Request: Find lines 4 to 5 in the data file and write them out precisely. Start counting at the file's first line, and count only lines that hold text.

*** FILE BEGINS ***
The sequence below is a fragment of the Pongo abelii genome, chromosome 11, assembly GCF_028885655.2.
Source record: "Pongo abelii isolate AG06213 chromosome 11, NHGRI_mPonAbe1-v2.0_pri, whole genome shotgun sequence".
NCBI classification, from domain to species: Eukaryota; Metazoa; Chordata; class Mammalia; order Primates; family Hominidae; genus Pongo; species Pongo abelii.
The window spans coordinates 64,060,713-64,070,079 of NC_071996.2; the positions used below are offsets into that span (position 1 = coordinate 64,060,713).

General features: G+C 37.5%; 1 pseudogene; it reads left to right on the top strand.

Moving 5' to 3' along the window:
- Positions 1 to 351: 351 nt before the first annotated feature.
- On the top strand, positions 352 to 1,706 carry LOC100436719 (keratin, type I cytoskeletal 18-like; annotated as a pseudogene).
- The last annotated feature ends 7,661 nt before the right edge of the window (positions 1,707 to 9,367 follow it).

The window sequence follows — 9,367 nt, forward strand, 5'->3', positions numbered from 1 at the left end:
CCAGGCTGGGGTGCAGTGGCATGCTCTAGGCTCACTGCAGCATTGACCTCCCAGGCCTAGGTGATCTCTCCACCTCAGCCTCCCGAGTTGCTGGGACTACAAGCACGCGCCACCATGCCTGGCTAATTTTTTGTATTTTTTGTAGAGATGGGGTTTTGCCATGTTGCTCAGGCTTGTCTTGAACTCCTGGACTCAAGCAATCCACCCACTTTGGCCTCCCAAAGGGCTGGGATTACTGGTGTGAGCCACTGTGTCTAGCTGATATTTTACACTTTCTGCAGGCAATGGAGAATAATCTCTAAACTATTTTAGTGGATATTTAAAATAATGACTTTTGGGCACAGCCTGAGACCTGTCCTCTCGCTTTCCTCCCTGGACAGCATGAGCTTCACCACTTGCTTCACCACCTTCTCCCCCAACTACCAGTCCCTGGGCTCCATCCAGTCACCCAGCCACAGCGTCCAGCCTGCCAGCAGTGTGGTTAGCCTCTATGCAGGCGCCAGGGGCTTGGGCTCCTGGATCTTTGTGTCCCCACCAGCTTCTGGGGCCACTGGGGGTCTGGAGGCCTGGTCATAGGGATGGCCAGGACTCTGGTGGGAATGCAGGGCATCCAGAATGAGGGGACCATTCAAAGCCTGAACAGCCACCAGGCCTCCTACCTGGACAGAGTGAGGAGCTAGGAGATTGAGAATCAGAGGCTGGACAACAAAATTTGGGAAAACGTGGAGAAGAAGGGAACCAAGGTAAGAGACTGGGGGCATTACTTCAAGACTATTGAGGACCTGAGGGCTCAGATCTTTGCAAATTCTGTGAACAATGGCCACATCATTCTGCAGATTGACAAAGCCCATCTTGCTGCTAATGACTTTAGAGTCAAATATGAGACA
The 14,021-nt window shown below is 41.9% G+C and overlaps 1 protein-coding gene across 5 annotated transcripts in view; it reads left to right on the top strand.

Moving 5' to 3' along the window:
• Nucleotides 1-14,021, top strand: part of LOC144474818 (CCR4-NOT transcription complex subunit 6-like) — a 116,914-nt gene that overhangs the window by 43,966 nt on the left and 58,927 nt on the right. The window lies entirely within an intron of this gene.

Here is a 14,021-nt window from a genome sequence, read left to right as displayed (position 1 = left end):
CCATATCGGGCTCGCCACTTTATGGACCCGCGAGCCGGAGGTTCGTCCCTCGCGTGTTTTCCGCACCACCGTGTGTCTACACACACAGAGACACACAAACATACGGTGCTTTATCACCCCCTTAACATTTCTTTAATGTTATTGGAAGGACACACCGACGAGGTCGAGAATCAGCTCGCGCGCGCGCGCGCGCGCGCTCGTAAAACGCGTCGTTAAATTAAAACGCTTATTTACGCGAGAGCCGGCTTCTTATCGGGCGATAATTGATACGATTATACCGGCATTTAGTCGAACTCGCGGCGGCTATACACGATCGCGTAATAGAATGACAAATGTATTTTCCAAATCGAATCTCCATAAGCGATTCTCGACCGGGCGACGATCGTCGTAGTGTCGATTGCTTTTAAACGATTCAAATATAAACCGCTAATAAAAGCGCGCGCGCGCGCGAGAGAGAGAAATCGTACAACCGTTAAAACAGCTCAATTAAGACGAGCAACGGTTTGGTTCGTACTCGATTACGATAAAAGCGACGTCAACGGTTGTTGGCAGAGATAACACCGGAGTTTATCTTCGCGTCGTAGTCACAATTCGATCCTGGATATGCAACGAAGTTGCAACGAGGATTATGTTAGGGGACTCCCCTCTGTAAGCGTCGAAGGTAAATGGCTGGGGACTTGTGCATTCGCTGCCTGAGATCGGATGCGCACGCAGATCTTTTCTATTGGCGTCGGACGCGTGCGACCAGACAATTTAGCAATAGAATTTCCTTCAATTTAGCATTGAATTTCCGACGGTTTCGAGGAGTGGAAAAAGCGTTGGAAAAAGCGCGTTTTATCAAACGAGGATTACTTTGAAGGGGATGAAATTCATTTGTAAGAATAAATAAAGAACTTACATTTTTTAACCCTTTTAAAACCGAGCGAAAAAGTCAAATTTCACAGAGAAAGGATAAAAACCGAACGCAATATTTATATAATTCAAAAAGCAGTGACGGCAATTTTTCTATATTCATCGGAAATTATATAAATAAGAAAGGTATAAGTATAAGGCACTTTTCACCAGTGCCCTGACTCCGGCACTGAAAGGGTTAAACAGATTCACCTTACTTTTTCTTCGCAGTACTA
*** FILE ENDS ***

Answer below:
The window spans coordinates 64,060,713-64,070,079 of NC_071996.2; the positions used below are offsets into that span (position 1 = coordinate 64,060,713).

General features: G+C 37.5%; 1 pseudogene; it reads left to right on the top strand.